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headshot-170x225.jpgMy name is Sunny Martin and I am the physical education teacher at Cordova Elementary School in the Alhambra Elementary School District located in Phoenix, Ariz. I was a sixth-grade classroom teacher for 10 years before making the transition to PE three years ago. I have been at Cordova for all three of those years.


The Alhambra school district is comprised of 14 schools and serves around 13,500 students. Cordova is a K-8 Title 1 school that was built in the 80s and services the inner-city students of an area known as Maryvale. We educate more than 900 students in grades K-8 on a daily basis.


In Alhambra, our mission statement goes as follows: “Alhambra Elementary School District will enrich the life of the whole child in collaboration with families and the greater community. We will promote a social and global consciousness that encompasses a profound respect for all humanity.”


That’s where Net Generation comes in.


Net Generation is a program that looks to not only expose kids to the sport of tennis, but also focuses on sportsmanship and character building. Each lesson in the red ball community curriculum starts with a pledge and word of the day. Before we begin tennis drills, my students and I discuss the importance of listening, respect, effort, teamwork and responsibility. My students walk away from each and every tennis club with not only the foundational knowledge of tennis, but also with life and social skills.


The students take pride in being a member of our after school tennis club and they talk about it constantly. We end each tennis club with a group cheer which promotes positivity and almost creates a mini tennis family. The positive effects of participation in tennis are evident. Athletes typically have higher grades than non-athletes, and participation in sports shows students how to work as a team, be confident and be persistent in order to succeed.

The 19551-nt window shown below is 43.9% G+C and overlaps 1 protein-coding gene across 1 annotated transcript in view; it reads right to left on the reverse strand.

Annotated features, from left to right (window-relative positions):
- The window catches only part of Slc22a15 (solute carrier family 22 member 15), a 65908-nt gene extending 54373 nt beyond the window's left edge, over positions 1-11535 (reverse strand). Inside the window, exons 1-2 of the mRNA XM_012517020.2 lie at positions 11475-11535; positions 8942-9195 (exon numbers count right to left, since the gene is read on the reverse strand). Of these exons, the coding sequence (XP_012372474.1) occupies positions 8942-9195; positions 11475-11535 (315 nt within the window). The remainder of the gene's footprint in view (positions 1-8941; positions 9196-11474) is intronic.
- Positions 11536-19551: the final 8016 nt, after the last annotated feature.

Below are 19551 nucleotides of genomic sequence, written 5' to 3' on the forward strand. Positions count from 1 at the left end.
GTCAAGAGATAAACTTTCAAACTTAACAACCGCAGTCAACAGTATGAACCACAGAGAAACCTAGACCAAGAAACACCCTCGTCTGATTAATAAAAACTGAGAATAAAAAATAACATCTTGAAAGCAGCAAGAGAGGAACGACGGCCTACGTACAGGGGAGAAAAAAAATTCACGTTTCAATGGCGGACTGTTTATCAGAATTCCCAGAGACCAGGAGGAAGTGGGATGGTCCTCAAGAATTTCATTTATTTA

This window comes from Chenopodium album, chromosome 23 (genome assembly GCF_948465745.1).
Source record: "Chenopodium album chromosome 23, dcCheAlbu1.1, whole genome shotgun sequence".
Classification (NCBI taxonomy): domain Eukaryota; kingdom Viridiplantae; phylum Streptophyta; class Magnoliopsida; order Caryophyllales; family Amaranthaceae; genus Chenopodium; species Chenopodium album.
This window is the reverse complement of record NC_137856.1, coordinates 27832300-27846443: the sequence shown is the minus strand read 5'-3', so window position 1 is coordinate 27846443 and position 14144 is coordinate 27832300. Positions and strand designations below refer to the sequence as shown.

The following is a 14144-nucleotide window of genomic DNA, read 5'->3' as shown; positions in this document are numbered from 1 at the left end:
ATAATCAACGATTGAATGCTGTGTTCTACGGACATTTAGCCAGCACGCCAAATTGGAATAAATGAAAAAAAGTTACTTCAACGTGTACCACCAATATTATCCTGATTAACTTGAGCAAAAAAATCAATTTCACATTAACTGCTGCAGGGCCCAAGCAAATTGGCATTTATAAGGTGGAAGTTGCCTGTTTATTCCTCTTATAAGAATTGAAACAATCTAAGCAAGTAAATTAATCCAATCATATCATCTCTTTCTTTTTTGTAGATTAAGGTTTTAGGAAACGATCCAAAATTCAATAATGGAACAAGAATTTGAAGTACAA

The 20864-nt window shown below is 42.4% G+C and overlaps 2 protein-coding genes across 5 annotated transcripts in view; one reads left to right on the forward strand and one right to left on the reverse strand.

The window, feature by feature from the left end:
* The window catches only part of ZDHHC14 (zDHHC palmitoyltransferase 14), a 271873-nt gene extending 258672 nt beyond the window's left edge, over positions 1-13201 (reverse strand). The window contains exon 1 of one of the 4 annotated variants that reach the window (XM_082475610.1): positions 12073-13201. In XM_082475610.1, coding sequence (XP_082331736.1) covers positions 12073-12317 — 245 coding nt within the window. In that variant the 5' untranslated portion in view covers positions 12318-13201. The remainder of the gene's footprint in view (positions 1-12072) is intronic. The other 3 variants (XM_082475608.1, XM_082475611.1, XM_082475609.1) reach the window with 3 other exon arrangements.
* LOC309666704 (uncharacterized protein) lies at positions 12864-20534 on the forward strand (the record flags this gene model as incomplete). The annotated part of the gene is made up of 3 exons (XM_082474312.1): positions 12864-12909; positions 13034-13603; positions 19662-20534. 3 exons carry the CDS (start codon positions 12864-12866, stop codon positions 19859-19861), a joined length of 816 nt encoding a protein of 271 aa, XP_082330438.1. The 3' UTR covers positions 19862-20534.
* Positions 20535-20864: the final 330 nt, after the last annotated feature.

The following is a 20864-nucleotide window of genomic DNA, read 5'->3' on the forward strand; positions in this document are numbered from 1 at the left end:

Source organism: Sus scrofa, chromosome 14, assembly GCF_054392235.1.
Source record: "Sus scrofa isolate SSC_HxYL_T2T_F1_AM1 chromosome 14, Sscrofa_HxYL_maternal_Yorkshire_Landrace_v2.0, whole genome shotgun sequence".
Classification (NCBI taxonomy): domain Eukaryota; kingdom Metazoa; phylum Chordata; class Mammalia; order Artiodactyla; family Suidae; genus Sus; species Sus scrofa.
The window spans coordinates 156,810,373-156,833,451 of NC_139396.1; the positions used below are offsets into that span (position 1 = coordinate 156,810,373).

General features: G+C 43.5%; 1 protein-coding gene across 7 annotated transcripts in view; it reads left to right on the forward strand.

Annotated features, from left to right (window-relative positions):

For many of our kiddos, tennis is a completely foreign sport. Often when the students join the tennis club, it is their first time picking up a racquet.


The students at Cordova come from all over the world. They come from a variety of different cultures and backgrounds and there are multiple languages spoken on campus. We even have students attending school for the first time in the U.S. here at Cordova. Our school is a diverse and accepting campus.


Moreover, Cordova was fortunate because it was able to enlist the help of the USTA Phoenix early development coordinator Kelsey Lawson to assist our school in getting Net Generation off the ground.


Kelsey is an integral part of Cordova’s tennis club. She is a Phoenix district Tennis Service Representative and she helped me get signed up with Net Generation and trained on the red ball community curriculum. Our goal is to get more schools in the Alhambra district to provide after school tennis programs to eventually have an Alhambra elementary school league.


Kelsey and I have worked together for two years and we plan to continue to work together to promote tennis in a community that is relatively new to the sport.